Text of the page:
LONDON.- The British Library
has acquired the archive of writer and artist Mervyn Peake, best known as the author of Gormenghast, for which he won the Heinemann Prize for Literature in 1951.
Charting Peakes creative endeavours across a variety of media, the extraordinary collection of notebooks, drawings and letters has been saved for posterity thanks to help from the Art Fund, Friends of the British Library, Friends of the National Libraries and individual donors.
Highlights of the collection include:
39 autograph Gormenghast Notebooks, which include working material for the trilogy such as plot summaries and reflections on narrative progression, including revisions and corrections. The notebooks contain illustrations, for example, ink drawings, sketches of characters, decorative text borders and watercolours.
The complete set of original drawings for Lewis Carrolls Alices Adventures in Wonderland and Alice Through the Looking Glass with 65 pen and ink drawings and 9 preliminary sketches. Peakes illustrative work for Alice was praised by writer Will Self as arguably the best one achieved since [Tenniels].
A draft of The White Chief of the Umzimbooboo Kaffirs, written when Peake was ten years old.
Correspondence, comprising letters from notable figures in the arts world including John Berger, Walter de la Mare, Graham Greene, Peter Hall, Laurie Lee, C.S. Lewis, Augustus John, Laurence Olivier, Stephen Spender, Dylan Thomas and Orson Welles, which discuss all aspects of Peakes writings.
Manuscripts, typescripts and proofs of Peakes plays, in particular of The Wit to Woo.
Further notebooks and typescripts include a draft of Mr Slaughterboard, a preparatory story for Gormenghast and a corrected typescript of the short story A Boy in the Darkness.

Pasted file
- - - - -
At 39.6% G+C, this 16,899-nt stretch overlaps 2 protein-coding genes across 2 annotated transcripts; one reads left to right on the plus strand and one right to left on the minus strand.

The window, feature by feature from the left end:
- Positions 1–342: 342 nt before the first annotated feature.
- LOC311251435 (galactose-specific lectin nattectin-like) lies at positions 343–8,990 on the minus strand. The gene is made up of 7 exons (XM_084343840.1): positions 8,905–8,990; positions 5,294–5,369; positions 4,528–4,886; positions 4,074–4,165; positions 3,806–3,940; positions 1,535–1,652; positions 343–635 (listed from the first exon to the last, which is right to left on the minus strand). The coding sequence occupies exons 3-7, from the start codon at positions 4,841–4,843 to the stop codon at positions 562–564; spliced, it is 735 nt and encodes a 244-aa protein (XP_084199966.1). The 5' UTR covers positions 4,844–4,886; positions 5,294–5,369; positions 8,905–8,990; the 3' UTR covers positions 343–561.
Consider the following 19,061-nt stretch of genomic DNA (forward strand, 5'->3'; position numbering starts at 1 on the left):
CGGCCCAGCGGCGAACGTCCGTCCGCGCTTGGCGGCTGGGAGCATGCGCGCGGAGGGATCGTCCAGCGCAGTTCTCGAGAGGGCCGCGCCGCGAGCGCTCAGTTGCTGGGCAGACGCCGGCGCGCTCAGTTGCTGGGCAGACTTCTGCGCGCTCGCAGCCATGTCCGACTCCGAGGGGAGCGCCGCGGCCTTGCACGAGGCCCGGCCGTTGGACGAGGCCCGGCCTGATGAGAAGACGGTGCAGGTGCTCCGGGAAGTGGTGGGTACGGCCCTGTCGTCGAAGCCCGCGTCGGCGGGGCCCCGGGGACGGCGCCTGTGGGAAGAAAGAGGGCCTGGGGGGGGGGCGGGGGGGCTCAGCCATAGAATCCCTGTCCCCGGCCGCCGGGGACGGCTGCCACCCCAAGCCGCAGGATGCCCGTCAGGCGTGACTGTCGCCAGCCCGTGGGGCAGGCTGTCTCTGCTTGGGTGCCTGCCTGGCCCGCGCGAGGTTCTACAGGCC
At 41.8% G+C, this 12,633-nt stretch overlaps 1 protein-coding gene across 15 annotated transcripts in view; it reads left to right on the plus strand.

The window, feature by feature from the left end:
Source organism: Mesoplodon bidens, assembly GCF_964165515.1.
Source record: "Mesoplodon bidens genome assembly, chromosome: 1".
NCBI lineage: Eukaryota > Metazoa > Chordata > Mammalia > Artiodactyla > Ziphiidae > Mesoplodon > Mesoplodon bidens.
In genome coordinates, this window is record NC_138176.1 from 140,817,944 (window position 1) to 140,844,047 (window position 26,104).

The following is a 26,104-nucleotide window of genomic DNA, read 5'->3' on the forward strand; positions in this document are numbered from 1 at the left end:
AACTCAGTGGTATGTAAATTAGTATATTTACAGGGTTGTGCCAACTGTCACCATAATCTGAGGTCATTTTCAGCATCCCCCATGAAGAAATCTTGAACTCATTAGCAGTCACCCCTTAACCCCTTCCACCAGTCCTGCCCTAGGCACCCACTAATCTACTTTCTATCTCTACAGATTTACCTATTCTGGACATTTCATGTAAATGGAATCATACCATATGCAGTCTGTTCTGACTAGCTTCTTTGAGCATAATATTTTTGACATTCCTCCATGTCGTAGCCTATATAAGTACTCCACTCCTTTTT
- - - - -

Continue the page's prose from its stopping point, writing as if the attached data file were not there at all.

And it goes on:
An unpublished draft of the sequel to the Gormenghast trilogy, written by Peakes widow Maeve based on notes left by the writer, and only discovered by Peakes grand-daughter in the attic of the family home earlier this year.
Two Poetry Notebooks, including some sketches and approximately 200 loose pages of poetical drafts. There are a number of unpublished poems within this material.
Rachel Foss, Curator of Modern Literary Manuscripts at the British Library, said: "Mervyn Peake occupies an almost unique position as a creative artist equally gifted in literature and art. The acquisition of his complete archive now allows researchers to view Peakes life and work as an integrated, organic whole, and to understand the way his creative endeavours were balanced across an extraordinary interplay of text and image. Following the recent addition of archives of John Berger, Angela Carter, and Ted Hughes, this new acquisition confirms the British Library as the worlds pre-eminent collection of archival resources for the study and appreciation of English literature."
Stephen Deuchar, Director of the Art Fund, said: "Im delighted that the Art Fund was able to play a key role in ensuring that the archive of this uniquely talented artist and author was acquired by the British Library, where his wonderfully inventive vision can now be shared by the public. The acquisition of this extraordinary archive will allow researchers to view Peakes life and work as an integrated, organic whole, and explore one of this centurys most imaginative creative artists."